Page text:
“Cool.” The street performer held out her hand, which was clad in a fingerless glove. “Mireille. I saw you over there in the alley and... well...” She plucked a ten dollar bill from the leather band around her wrist. “I wanted to make sure you ate something today. Go on. Take it.”

            “You think I’m homeless?”

            Mireille’s eyes widened. “Oh, damn. Oh, I’m sorry. I didn’t mean to...” She folded the money into her hand. In her flustered state, her Southern drawl became more and more pronounced. “I just... your clothes, and you were crouching in that alley, and I assumed...”

            “It’s okay,” Carys said. “I’m not offended. It was very kind of you. It seemed like most people only gave you coins, so I can’t imagine you made much more than ten dollars today yourself. I appreciate the gesture.”

            “I was in your position not too long ago. I know how tough it can be. Sorry, I didn’t get your name, though.”

            “Carys.” She wasn’t supposed to give that out; she was breaking rules left and right today, it seemed. “I’m Carys.”

            “Good to meet you, Carys.”

            “You too. You’re very talented.”

            Mireille smiled and bobbed her head. “Yeah, I try to keep a hand in. Clears my head. I used to do it for a living, now I do it whenever I have a free morning.”

            “Oh.” Carys looked toward the street. She needed to get to the pickup so she could admit to her failure as soon as possible. “Well. Um.”

            “I shouldn’t keep you,” Mireille said. “I’m glad I was wrong. And that’s a pretty cool bow you have there, too.”


            “For a second there it looked like you were aiming it at me.”

            The air seemed to still between them. Carys furrowed her brow and tilted her head to the side. “Do I look like someone who would do that?”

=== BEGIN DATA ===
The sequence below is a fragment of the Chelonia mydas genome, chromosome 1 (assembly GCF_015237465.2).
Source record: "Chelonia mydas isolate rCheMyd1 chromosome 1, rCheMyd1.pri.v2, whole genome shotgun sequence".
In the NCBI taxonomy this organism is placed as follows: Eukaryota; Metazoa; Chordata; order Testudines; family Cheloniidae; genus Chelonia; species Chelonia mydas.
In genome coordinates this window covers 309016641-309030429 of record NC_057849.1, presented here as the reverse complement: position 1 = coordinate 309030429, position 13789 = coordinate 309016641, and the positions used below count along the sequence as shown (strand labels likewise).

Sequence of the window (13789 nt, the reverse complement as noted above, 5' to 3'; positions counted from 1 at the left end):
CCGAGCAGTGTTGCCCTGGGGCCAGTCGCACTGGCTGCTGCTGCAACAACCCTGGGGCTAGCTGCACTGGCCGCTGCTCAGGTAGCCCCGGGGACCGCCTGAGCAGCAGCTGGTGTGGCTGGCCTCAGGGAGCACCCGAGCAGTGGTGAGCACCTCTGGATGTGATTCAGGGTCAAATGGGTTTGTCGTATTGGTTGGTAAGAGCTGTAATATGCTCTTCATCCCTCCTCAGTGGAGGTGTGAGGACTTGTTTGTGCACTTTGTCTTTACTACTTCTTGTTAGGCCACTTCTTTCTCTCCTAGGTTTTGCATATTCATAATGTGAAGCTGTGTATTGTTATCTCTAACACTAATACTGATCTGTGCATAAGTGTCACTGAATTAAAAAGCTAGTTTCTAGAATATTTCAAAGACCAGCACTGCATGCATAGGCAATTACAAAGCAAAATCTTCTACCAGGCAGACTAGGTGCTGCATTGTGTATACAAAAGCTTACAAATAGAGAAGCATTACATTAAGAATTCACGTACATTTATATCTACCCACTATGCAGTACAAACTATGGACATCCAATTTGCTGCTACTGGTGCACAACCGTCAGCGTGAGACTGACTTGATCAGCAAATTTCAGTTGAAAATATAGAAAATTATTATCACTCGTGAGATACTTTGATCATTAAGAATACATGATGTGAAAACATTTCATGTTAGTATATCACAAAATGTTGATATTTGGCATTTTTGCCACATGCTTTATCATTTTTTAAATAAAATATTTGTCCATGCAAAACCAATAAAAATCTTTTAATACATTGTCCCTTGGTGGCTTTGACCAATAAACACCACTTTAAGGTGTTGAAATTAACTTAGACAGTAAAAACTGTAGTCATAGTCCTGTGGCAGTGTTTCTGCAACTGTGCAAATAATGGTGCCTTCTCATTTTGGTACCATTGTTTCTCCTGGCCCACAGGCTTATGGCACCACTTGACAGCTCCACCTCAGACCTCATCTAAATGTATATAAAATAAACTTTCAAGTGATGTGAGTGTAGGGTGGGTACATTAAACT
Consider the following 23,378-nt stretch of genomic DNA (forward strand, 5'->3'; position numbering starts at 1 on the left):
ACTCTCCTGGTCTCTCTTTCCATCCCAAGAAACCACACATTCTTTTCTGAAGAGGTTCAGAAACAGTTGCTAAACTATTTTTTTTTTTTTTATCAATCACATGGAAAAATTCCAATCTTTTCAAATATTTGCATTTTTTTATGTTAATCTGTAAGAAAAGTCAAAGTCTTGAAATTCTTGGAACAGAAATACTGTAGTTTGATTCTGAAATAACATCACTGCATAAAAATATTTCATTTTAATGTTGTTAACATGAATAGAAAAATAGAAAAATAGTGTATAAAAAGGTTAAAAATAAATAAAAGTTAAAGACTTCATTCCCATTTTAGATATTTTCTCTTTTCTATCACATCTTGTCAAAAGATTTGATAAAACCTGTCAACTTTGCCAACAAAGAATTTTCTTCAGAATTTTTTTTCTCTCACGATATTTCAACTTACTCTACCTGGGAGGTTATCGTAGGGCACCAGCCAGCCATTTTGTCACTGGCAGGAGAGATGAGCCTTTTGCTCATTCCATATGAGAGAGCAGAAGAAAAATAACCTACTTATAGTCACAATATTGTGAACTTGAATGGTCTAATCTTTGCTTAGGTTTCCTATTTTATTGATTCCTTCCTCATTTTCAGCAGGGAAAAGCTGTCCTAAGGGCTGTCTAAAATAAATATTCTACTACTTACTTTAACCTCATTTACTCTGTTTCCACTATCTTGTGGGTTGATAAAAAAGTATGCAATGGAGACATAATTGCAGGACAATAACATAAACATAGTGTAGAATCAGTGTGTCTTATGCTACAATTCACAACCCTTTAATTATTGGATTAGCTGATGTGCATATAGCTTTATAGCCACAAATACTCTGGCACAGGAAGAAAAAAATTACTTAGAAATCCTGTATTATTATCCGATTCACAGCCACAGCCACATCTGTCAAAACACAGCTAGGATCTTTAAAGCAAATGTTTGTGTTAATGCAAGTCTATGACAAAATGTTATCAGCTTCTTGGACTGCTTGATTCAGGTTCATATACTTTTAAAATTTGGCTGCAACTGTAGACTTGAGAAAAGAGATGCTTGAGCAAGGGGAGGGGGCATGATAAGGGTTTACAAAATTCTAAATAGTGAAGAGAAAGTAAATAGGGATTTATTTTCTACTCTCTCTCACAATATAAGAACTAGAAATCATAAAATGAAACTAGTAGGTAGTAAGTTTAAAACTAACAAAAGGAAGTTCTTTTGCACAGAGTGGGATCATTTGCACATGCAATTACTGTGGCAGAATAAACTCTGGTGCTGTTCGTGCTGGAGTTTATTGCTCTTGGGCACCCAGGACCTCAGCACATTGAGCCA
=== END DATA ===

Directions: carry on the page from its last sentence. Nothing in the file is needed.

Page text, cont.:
Mireille pursed her lips and clucked her tongue. “So far our whole entire relationship’s been based on not judging books by their covers.” She touched the brim of her hat with two fingers as she backed away. “I hope to see you around sometime, Carys. Hopefully without the bow, but we’ll see how things shake out, yeah?”

            “I... sure...”

            Mireille chuckled, turned on the ball of her foot and seemed to trot away. She drew her knee up with each step, swinging her arms up so high that she could touch her chest with the fists on each upward arc. Carys watched, realizing the theatrical exit was part of the show. The lingering lunchtime souls watched her go, smiling at the performance before they went back to their daily grinds. Carys spotted Mark Lee walking back to his building looking none the worse for wear for having not fallen in love. Carys assured herself whatever damage she’d caused could be undone easily enough.

            Besides, the closer to Valentine’s Day Mark and Mireille fell in love, the more romantic it would be in the end. Carys assured herself the assignment could be salvaged and she wouldn’t suffer any long-term consequences because of her sudden crisis of emotion.


She was staying on the top floor of a building that had been abandoned since Katrina, occupying a small corner apartment that afforded her a great view of the river. She was standing near her bedroll and held her phone in front of her so she could speak into it like a walkie-talkie. Esme’s voice issued from the small speaker, berating her for that day’s failure. The rant was unnecessary since her superior wasn’t saying anything she hadn’t already said to herself. It was foolish and idiotic to not strike, and hours removed from the situation she couldn’t understand why she hadn’t done it. She had a reputation to uphold. She apologized profusely to Esme, who accepted her sincerity enough to give her another chance. Tomorrow at lunch, Mireille and Mark would be in close proximity again. She could recover the assignment and she could make amends.

            After the dressing-down was over, Carys hung up the phone and tossed it onto her pillow. She crossed her arms and looked out at the river, the city of New Orleans, and tried to make sense of what had made her hesitate. Agents of Amores never hesitated, even when they understood the truth behind the relationships they were creating. Abuse, heartbreak, adultery, lies... they never promised life-long romance when they let loose their arrows. All they promised was a little love, the lifetime of which depended on various human factors.

            “We open the door,” Esme often said, “it’s up to them to make it work.”